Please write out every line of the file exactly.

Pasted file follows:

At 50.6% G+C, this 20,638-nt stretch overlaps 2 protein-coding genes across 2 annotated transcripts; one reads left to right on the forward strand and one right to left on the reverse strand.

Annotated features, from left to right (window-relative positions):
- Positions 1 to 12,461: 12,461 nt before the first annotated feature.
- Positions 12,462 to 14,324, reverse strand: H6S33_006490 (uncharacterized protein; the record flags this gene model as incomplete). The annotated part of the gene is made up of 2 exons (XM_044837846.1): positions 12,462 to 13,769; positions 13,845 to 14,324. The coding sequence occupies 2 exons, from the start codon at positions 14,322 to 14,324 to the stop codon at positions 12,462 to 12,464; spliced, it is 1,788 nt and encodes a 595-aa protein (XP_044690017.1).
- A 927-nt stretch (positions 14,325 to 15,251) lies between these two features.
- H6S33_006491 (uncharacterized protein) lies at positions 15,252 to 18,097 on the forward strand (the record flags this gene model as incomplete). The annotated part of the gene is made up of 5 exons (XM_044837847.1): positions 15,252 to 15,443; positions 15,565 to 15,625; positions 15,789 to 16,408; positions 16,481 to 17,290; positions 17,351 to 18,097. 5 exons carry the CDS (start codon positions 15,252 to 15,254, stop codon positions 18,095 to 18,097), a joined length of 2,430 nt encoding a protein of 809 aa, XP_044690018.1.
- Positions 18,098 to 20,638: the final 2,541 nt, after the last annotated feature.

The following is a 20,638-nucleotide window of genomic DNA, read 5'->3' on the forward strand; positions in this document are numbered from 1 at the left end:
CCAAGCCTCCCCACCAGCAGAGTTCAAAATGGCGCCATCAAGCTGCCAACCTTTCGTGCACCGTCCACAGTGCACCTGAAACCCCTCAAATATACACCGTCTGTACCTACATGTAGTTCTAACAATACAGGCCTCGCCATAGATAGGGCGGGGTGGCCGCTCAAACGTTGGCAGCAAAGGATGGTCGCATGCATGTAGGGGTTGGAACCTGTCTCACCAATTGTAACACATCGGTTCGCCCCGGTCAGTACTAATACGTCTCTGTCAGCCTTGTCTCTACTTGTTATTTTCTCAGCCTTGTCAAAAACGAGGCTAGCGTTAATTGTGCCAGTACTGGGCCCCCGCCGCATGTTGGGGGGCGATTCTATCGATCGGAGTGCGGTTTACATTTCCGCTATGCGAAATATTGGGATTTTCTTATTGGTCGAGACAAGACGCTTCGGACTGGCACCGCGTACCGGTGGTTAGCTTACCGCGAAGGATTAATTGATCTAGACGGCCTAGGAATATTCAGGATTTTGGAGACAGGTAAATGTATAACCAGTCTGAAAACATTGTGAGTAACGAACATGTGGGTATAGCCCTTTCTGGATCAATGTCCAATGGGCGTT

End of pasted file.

At 50.6% G+C, this 20,638-nt stretch overlaps 2 protein-coding genes across 2 annotated transcripts; one reads left to right on the forward strand and one right to left on the reverse strand.

Annotated features, from left to right (window-relative positions):
- Positions 1 to 12,461: 12,461 nt before the first annotated feature.
- Positions 12,462 to 14,324, reverse strand: H6S33_006490 (uncharacterized protein; the record flags this gene model as incomplete). The annotated part of the gene is made up of 2 exons (XM_044837846.1): positions 12,462 to 13,769; positions 13,845 to 14,324. The coding sequence occupies 2 exons, from the start codon at positions 14,322 to 14,324 to the stop codon at positions 12,462 to 12,464; spliced, it is 1,788 nt and encodes a 595-aa protein (XP_044690017.1).
- A 927-nt stretch (positions 14,325 to 15,251) lies between these two features.
- H6S33_006491 (uncharacterized protein) lies at positions 15,252 to 18,097 on the forward strand (the record flags this gene model as incomplete). The annotated part of the gene is made up of 5 exons (XM_044837847.1): positions 15,252 to 15,443; positions 15,565 to 15,625; positions 15,789 to 16,408; positions 16,481 to 17,290; positions 17,351 to 18,097. 5 exons carry the CDS (start codon positions 15,252 to 15,254, stop codon positions 18,095 to 18,097), a joined length of 2,430 nt encoding a protein of 809 aa, XP_044690018.1.
- Positions 18,098 to 20,638: the final 2,541 nt, after the last annotated feature.

The following is a 20,638-nucleotide window of genomic DNA, read 5'->3' on the forward strand; positions in this document are numbered from 1 at the left end:
CCAAGCCTCCCCACCAGCAGAGTTCAAAATGGCGCCATCAAGCTGCCAACCTTTCGTGCACCGTCCACAGTGCACCTGAAACCCCTCAAATATACACCGTCTGTACCTACATGTAGTTCTAACAATACAGGCCTCGCCATAGATAGGGCGGGGTGGCCGCTCAAACGTTGGCAGCAAAGGATGGTCGCATGCATGTAGGGGTTGGAACCTGTCTCACCAATTGTAACACATCGGTTCGCCCCGGTCAGTACTAATACGTCTCTGTCAGCCTTGTCTCTACTTGTTATTTTCTCAGCCTTGTCAAAAACGAGGCTAGCGTTAATTGTGCCAGTACTGGGCCCCCGCCGCATGTTGGGGGGCGATTCTATCGATCGGAGTGCGGTTTACATTTCCGCTATGCGAAATATTGGGATTTTCTTATTGGTCGAGACAAGACGCTTCGGACTGGCACCGCGTACCGGTGGTTAGCTTACCGCGAAGGATTAATTGATCTAGACGGCCTAGGAATATTCAGGATTTTGGAGACAGGTAAATGTATAACCAGTCTGAAAACATTGTGAGTAACGAACATGTGGGTATAGCCCTTTCTGGATCAATGTCCAATGGGCGTT